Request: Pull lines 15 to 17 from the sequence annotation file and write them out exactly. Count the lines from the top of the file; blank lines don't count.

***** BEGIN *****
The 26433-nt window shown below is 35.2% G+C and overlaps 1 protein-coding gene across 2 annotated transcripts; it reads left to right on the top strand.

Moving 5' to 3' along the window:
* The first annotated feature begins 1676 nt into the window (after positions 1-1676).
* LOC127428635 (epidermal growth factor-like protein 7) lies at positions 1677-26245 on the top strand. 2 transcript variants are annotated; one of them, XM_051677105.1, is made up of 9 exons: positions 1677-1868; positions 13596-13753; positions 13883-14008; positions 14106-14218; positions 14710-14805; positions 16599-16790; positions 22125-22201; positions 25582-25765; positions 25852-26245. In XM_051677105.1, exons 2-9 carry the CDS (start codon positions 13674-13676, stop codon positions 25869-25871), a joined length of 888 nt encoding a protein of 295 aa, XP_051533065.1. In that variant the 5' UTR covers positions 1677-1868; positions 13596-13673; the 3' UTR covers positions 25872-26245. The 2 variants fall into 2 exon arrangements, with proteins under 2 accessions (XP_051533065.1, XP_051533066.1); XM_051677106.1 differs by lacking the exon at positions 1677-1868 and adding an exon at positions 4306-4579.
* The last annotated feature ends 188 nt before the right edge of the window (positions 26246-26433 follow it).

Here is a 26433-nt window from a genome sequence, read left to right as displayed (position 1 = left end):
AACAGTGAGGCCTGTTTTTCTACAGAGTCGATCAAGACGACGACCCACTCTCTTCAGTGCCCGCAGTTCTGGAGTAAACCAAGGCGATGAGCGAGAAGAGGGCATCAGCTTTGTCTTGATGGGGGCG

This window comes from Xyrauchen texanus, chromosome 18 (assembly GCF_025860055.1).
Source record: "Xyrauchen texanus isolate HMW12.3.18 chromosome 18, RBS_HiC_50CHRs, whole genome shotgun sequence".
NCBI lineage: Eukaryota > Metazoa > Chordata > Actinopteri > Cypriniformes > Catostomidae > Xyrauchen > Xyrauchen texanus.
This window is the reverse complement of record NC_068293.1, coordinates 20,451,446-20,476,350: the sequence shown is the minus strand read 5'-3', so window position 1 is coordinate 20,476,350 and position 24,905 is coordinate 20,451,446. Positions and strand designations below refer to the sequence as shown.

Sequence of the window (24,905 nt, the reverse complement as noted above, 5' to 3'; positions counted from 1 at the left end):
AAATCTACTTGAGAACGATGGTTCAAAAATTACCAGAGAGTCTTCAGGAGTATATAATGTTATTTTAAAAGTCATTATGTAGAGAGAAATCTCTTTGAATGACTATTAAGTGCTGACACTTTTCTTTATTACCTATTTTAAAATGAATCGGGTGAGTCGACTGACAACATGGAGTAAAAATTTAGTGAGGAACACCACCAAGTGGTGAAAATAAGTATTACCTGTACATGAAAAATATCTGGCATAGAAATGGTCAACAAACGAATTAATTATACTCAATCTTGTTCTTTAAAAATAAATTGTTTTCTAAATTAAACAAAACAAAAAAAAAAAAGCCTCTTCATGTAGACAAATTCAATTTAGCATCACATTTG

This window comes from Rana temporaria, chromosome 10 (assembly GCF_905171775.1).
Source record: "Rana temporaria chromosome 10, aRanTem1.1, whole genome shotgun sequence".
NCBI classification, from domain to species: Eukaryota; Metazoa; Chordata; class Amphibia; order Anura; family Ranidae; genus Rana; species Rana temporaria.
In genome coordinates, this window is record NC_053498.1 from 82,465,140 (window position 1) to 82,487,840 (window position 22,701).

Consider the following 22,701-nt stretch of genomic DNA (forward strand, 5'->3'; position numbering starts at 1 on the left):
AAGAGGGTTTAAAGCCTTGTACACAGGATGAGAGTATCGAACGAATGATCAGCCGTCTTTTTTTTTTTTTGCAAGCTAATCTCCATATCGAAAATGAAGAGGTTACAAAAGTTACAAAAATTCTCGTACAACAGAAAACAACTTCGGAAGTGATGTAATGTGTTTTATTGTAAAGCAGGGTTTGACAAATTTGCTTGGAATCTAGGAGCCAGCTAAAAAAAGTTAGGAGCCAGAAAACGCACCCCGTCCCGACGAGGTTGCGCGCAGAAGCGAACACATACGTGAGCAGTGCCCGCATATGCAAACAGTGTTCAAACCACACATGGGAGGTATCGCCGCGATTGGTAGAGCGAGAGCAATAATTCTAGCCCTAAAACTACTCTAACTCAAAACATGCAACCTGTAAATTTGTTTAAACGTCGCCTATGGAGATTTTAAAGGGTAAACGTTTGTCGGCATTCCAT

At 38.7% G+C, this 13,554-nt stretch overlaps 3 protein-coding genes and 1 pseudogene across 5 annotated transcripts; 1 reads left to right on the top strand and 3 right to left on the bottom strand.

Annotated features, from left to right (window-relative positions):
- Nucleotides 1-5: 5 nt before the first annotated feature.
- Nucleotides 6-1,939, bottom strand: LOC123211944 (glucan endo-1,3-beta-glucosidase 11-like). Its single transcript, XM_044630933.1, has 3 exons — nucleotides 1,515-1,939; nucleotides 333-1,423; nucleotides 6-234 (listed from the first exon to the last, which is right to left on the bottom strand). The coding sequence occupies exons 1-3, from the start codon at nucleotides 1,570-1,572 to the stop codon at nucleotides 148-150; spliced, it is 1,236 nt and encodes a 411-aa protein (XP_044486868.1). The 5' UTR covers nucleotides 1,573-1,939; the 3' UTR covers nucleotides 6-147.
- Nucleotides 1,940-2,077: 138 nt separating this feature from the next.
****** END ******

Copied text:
Source record: "Rana temporaria chromosome 10, aRanTem1.1, whole genome shotgun sequence".
NCBI classification, from domain to species: Eukaryota; Metazoa; Chordata; class Amphibia; order Anura; family Ranidae; genus Rana; species Rana temporaria.
In genome coordinates, this window is record NC_053498.1 from 82,465,140 (window position 1) to 82,487,840 (window position 22,701).